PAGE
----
Solar Energy Made Simple
Osei, Kwabena, New African
This is the second part of our major series on solar energy which we began in the July issue. Africa gets 365 days of glorious sunshine a year, and yet the majority of our people (at least 85% or so) who live in rural areas have no electricity. In this article, Kwabena Osei (left), our solar energy expert and engineer, takes us through the very basics of solar energy generation.
You can call this the ABC of solar energy. As in every field, the jargon can be technical and confusing. But I am going to do the best I can to break them all down to the lowest denominator for the ordinary reader to understand this very important subject (solar energy), which, to me, holds the key to Africa's second liberation. The "first liberation was political, the "second liberation" will be economic and how we use energy (of gain access to abundant and cheap electrical power) for economic development and domestic use.
Thus, in the piece, I will explain how a Photovoltaic (PV) system functions. I will also highlight the components that are brought together to make up the PV system.
Photovoltaic (PV) is the term used to describe the complete system for generating electricity from the sun. The basic components are the PV generator, the battery and the controller unit, and the cables that join all these components together.
A PV generator churns out electricity so long as the sun shines. To understand how solar cells work, we must first know something about the nature of the sun.
Sunlight is a form of electromagnetic radiation similar to radio waves and microwaves. The sun radiates simply because it is hot. The sun is a black body whose radiation is composed of a broad mixture of different wave lengths. If the sun were cold, it would appear black simply because it would only absorb radiation.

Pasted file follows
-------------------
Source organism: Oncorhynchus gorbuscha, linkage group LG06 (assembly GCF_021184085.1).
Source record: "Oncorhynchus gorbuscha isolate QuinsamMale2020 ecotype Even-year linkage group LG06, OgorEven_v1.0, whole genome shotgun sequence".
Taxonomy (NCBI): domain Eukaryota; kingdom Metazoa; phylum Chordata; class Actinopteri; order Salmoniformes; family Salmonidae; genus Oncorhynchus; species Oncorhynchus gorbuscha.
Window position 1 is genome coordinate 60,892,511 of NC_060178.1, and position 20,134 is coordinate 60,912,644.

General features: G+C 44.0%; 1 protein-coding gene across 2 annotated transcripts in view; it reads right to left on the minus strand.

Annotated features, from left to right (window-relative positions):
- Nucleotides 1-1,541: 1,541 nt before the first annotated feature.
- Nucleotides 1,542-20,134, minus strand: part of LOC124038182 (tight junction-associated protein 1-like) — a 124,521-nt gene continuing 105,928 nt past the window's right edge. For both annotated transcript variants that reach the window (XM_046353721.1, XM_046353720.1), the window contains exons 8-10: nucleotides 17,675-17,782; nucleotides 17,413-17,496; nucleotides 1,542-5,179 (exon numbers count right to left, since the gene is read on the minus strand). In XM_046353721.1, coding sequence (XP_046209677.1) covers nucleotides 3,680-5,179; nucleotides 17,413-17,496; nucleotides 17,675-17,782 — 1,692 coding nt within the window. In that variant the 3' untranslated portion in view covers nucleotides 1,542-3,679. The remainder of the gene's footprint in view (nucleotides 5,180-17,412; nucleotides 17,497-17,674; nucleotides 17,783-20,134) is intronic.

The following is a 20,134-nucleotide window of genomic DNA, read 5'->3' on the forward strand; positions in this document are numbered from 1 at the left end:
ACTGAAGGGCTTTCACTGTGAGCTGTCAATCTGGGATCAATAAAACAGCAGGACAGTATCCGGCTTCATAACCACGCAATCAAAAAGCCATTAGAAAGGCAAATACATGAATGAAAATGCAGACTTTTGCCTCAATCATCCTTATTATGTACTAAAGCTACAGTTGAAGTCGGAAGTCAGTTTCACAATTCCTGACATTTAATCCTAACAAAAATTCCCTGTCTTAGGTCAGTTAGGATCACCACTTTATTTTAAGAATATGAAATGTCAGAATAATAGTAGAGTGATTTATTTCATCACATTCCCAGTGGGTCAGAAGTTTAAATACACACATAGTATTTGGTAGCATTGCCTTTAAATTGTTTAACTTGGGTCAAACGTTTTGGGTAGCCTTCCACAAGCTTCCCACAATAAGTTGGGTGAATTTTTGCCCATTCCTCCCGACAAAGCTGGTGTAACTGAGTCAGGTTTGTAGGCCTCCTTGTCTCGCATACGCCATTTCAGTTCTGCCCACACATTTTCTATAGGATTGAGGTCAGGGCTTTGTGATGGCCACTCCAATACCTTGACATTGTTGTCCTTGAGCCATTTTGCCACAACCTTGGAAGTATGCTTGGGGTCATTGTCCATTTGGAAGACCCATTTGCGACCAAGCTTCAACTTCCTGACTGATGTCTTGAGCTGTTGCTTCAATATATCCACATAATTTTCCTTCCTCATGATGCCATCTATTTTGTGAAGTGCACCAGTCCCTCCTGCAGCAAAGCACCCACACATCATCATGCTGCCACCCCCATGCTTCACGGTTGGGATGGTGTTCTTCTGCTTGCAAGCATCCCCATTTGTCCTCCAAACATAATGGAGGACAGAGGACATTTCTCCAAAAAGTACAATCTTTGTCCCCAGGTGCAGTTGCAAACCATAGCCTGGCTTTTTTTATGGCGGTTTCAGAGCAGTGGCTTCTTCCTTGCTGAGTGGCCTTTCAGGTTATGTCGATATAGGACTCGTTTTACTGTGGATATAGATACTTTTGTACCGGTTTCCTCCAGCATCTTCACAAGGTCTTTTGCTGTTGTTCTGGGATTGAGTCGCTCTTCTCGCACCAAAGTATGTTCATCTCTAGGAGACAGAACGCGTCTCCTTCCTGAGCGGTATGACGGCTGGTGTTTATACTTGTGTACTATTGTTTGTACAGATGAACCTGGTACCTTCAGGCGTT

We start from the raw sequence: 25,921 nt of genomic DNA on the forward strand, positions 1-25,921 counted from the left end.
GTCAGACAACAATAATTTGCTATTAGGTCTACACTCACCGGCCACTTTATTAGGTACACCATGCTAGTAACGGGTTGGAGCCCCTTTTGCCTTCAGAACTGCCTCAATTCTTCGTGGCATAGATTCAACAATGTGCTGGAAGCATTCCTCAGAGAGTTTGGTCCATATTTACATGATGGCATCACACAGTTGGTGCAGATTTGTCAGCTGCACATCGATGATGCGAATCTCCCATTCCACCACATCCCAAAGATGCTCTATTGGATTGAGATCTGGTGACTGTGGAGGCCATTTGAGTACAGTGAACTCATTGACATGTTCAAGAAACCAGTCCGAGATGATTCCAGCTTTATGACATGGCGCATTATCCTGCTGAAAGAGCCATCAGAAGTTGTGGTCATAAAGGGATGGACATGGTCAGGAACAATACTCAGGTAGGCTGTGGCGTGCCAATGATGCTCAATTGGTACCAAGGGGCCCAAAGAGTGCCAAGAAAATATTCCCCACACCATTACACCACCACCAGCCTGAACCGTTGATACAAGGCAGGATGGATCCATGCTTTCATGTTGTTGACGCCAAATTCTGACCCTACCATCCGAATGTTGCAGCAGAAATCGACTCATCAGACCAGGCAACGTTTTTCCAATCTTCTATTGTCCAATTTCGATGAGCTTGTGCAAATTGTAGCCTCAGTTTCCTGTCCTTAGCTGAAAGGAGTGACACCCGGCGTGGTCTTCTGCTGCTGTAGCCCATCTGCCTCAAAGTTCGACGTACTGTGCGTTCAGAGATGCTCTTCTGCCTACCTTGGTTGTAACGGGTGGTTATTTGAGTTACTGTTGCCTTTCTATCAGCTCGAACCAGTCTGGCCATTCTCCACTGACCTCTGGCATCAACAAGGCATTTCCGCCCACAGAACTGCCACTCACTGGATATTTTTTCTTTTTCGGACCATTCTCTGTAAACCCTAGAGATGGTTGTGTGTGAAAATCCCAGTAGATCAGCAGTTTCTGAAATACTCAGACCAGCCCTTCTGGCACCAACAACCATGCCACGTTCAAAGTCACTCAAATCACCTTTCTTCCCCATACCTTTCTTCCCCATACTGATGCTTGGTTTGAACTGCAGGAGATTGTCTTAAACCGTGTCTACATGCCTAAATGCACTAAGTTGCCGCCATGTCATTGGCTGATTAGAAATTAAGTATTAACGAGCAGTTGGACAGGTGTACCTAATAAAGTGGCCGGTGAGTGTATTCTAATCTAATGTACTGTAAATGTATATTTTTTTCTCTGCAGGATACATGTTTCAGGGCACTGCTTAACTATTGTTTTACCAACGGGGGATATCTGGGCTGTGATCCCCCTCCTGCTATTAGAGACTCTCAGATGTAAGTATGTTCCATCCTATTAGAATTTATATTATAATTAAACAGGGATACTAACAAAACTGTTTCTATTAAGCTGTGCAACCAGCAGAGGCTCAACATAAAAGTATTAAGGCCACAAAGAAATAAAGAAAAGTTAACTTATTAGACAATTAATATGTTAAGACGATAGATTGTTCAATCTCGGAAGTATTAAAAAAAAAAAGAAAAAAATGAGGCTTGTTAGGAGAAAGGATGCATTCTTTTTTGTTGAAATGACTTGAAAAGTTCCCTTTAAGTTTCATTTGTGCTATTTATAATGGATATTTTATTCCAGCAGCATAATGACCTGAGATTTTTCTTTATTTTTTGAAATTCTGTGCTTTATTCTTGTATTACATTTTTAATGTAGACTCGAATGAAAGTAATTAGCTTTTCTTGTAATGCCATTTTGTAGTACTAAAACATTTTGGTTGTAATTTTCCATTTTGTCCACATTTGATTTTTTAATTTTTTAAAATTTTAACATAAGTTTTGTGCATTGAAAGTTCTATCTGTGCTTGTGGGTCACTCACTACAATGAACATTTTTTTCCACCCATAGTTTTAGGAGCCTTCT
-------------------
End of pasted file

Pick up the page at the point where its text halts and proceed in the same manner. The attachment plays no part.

Solar cells are electronic devices without any moving parts, which convert light energy (sunlight) directly into electricity. The idea is so fascinating that Africans should make good use of this energy from the sun. Poor street lighting in most African cities can dramatically be improved. PV systems can be installed anywhere the sun shines.
A major component of this system is the solar cell, which is made from semiconductors such as silicon, usually in the form of thin slices (wafers) about 1/4 mm thick. The positive contact is a layer of metal on the back of the wafer, while the negative contact on the top of the cell collects the current but alto allows as much light as possible to enter the device. The top contact is made in the form of a grid.
To know how solar cells work, we must understand the term electricity. Electricity is a form of energy. It is simply the flow of electrons. All matter consists of atoms. The centre of an atom, known as the nucleus, contains both positively-charged particles known as protons and uncharged particles known as neutrons.
The nucleus is surrounded by negatively-charged particles called electrons. An atom is stable when there is a balancing force between the negative and positive charged particles.
The number of electrons in an atom is normally equal to the number of protons. When an outside force, for example light energy (sunlight), disturbs the balancing force, an atom may gain or lose an electron. A repeated upset by an outside force results in free movement of electrons and this represents an electric current.
A solar cell produces electric current and voltage by "photovoltaic effect"--a process in which two different materials in close contact act as an electric cell when struck by light or other radiant energy.
Light striking such crystals as silicon of germanium provides the energy needed to free some electrons from their bound condition, which result in electrons moving from atom to atom within the crystal.
A PV-generator generates direct current (DC), normally 12 volts, The system may contain a supplementary of back-up generator (for example a diesel generator) to from a hybrid system. …